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Couples & Marital Counseling

Couples today feel increasingly isolated and are expected to manage their lives and families without the community supports that in the past were a primary resource in raising children and meeting family needs. Couples in our present culture are less bound by family traditions and are freer than ever before to develop relationships unlike those of the families that they were raised in.

With the aid of a qualified clinician, couples can bring peace, stability and communication back into their relationship thus affecting their lives and the lives of those most impacted by them and their relationship.

Our licensed clinical social workers (LCSW) provide marital/couples therapy, assisting couples in developing new communication skills, strategies for dealing with conflicts, and discovering new and proven approaches to improve and enhance relations that have lost their directions.

We accept most insurance plans, managed care referrals, and EAP's (Employee Assistance Plans).  Counseling fees are on a sliding scale for those without insurance.



Research outcomes on couples

counseling suggest the following:

  • At the end of couple’s therapy, 75% of couples receiving therapy are better off than similar couples who did not receive therapy.
  • Sixty five percent of couples report "significant" improvement based on averaged scores of marital "satisfaction."
  • Most couples will benefit from therapy, but both spouses will not necessarily experience the same outcomes or benefits.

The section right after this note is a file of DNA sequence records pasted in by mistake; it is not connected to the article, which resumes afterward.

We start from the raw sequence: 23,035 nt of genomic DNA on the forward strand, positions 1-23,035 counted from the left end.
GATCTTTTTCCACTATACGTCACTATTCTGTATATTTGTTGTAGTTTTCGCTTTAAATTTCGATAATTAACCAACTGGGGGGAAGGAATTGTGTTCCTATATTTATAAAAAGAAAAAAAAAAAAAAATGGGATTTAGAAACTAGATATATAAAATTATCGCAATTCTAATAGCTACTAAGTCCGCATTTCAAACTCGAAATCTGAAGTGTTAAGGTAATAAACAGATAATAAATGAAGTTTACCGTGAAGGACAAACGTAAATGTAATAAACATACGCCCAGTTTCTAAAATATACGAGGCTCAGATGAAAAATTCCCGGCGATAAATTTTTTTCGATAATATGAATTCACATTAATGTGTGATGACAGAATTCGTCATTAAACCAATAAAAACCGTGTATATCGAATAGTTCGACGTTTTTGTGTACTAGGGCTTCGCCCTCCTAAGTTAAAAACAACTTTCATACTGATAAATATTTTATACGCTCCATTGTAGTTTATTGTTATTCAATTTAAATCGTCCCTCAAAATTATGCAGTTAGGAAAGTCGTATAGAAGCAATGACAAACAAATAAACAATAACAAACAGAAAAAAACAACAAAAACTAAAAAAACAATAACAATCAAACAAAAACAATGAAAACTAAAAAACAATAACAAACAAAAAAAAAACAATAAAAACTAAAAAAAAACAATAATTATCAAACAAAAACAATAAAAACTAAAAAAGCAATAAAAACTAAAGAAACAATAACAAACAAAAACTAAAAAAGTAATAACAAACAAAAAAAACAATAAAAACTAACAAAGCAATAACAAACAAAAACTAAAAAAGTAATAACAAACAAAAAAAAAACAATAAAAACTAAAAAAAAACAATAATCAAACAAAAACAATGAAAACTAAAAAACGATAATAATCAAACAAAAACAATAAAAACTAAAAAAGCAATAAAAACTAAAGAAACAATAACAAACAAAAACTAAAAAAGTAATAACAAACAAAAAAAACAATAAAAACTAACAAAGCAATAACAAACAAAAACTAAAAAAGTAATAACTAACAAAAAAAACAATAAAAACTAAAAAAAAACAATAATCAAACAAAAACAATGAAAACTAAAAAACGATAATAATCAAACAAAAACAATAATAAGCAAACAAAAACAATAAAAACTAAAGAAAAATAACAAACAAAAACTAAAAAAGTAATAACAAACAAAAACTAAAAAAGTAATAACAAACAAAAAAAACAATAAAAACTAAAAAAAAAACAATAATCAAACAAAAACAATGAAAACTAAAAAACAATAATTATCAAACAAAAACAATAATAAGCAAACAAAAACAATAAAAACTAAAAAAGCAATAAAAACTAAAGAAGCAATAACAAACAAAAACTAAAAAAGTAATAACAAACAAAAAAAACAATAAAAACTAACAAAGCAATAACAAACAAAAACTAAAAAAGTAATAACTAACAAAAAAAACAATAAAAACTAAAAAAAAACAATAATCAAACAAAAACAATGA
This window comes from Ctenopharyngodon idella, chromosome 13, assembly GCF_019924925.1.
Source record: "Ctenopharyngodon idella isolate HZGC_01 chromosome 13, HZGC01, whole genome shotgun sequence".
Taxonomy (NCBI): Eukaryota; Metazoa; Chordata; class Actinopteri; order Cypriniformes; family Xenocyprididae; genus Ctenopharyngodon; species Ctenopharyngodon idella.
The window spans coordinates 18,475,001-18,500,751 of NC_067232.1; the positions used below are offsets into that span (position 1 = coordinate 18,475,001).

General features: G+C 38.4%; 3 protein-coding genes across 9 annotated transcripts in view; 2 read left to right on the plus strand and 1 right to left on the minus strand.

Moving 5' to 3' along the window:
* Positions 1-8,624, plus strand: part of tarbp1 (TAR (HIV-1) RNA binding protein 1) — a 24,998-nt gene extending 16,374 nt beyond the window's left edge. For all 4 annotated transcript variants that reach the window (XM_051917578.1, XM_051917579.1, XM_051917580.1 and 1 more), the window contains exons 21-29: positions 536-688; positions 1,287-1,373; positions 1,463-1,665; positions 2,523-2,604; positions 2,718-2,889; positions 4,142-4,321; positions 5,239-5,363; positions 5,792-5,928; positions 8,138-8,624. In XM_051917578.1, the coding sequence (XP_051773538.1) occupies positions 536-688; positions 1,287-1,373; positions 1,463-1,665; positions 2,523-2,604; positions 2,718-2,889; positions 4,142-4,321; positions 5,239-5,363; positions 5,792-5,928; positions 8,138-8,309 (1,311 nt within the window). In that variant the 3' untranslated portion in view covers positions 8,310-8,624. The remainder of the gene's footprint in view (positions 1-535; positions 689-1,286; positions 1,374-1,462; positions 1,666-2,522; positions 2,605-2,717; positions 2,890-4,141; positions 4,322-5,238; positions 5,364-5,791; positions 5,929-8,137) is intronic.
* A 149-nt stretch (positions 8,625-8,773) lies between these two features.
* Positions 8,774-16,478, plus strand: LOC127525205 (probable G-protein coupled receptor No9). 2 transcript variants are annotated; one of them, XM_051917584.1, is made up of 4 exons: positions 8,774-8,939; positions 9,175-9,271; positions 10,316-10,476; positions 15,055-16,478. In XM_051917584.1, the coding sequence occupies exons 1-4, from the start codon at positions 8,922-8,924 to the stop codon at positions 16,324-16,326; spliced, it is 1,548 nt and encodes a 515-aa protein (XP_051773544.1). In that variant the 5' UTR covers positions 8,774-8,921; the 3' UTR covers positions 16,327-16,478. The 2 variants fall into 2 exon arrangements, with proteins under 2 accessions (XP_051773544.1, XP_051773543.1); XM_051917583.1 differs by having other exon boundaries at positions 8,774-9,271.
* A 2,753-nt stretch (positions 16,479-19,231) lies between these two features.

• Therapies that produce the greatest gain and are able to maintain that gain over the long amount of time, tend to affect the couple's emotional bonds and help the spouse's work together to achieve a greater level of "differentiation" or emotional maturity.

Our offices are conveniently located at:

705 Summerfield Avenue, Asbury Park, NJ 07712                             732-774-6886

25 Kilmer Dr. , Bldg. 3,  212 , Morganville, NJ 07751                

1 Main Street, Suite 301, Eatontown, NJ  07724                   

You Don’t Need To Be In Love                 To Have A Successful Marriage

Many people confuse ‘loving’ someone with being ‘in love’. I know that many would claim that they are the same thing. In reality, they are not. You love your parents, your children, and your pet dog, for example – but you’re not ‘in love’ with them. Counselors will often describe being in love as being in lust.


Although we consider lust to have a sexual definition, you can also define it as an intense longing – in this case, an intense longing for a particular person’s company, affection, time and, yes, intimacy as well. As we age, that lust component wanes a little. That doesn’t mean we are no longer in love. In fact, as lust wanes, our loving and caring nature towards that person grows stronger.

A mistake that some couples make is that they want to recapture that ‘in love’ era of their relationship. While it can be done, if you understand the difference between the two, you can concentrate on some of the more important aspects of your relationship. For example, when you say you want to recapture that ‘in love’ period, exactly what do you want to recapture? Is it the sexual side? Fine, that can be worked on, just don’t confuse it with love – you can have an intense sexual relationship without being ‘in love’.


If you are trying to recapture some of the romantic parts of your early relationship, working with a marriage counselor can do that too. Believe me, the mature side of romance is far more interesting than that experienced in your earlier days.

Rather than focusing on a state of mind called being ‘in love’, focus on what is now important in your relationship – separate the issues, and work on them one by one. Your marriage will be stronger and a lot more enjoyable – and you will still love each other – more and more as each day passes.


Copyright 2009-2011 Jewish Family & Children's Service of Greater Monmouth County
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